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What does being "well-read" mean to you?


GayKitten
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Hiiiiii all! It's been awhile, but I'm back this a braaaaaand new coffee-thought question! ^_____^

 

What does being "well-read" mean to you?

 

Some background about me and where I'm coming from: 

 

I grew up in a family of readers, and was the slowest reader of the bunch. I was also an English major in college (which was awhile ago now) but I came away thinking a lot of the English/American/"Western" canon to be very vapid and/or boring. 

 

BUT, since covid, I've been reading more than ever -- and I *just now* am starting to feel like I'm happy with the breadth of books I've read........and I can't figure out why. Like, what metric am I even using to measure my own "well-read"-ness???

 

And obviously, this is a very subjective and ultimately arbitrary question....there is a plurality of ways to be "well-read", and that is very time- and place- and individual-specific. But since I'm exploring it for myself, I'm curious what others think too!  :)

 

Aaaaand here are some random thoughts of mine about that question in no particular order:

  • I specifically DO NOT think that reading lots of books is what makes a person well-read. Honestly, I think it's kinda weird when people flex about how many books they read. Like, it's not a contest? And there are benefits to reading slowly and ruminating on the things you read before moving onto something else?
     
  • I said before that I (basically) think a lot of English classics are boring, but part of my covid-reading-explosion has been finding classics I really DO love. And it's just.....really strange how some things become de facto classics, and other things slip through the cracks. And I wonder how much the landscape of what are considered "classics" will change in a generation or two, when some of the "older tastes" have phased out. (Sorry to be a little morbid... :cthulhu:)
     
  • It's been really eye-opening for me as an American (and "English major") to read classics from other languages. Chinese and Vietnamese literature (in translation) has been especially eye-opening, funny, and enriching to how I think about books/poetry/narrative in general.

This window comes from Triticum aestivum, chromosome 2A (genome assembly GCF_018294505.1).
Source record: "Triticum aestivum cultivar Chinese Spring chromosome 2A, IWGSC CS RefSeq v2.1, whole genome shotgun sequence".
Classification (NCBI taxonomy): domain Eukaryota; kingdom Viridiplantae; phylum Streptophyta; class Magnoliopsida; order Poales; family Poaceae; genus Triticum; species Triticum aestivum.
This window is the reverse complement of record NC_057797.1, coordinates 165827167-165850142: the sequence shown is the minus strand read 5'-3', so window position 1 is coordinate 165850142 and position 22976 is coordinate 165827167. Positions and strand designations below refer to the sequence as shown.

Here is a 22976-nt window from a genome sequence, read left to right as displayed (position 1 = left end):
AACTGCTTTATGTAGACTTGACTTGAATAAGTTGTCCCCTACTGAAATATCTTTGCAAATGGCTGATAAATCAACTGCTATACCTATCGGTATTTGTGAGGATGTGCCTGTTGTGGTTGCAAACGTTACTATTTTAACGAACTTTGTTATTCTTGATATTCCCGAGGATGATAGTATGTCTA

• In addition to film, I think music and video games are perfectly valid forms of literature, and *can* contribute to a person's being "well-read".

 

Ummmmm I probably will have more thoughts, but that's probably enough to get the ball rollin'.  ^_^

 

So again: what does being "well-read" mean to you?

 

Thanks for reading and discussing!  :heart:

~Kay (she/her)

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This is a very interesting question, indeed. For me, well-read isn't amount of books that you have read, but rather being knowledgable about all sorts of genres. I could read 1000 books and it be of the same genre, author, etc and know just about that particular thing. However, if I'm well-read, I've got almost a ridiculous amount of trivial knowledge about a multitude of authors from a variety of genres. Essentially, it is the possession of a plethora of knowledge through the books that have read and absorbed into the memory banks. It's the ability to speak about those things that have been learned while also not talking down to someone. 

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I think it means by topic and depth of knowledge, not amount of books.

 

Harlee

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Edited by humanmusic
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Guest Zyphurex

I used to classify well-read as someone whom went through a classical liberal arts education. Not so much for the subject matter learned but how they think and interact. Better described by the American Association for the Advancement of Science: 


 


"Ideally, a liberal education produces persons who are open-minded and free from provincialism, dogma, preconception, and ideology; conscious of their opinions and judgments; reflective of their actions; and aware of their place in the social and natural worlds. Liberally educated people are skeptical of their own traditions; they are trained to think for themselves rather than conform to higher authorities”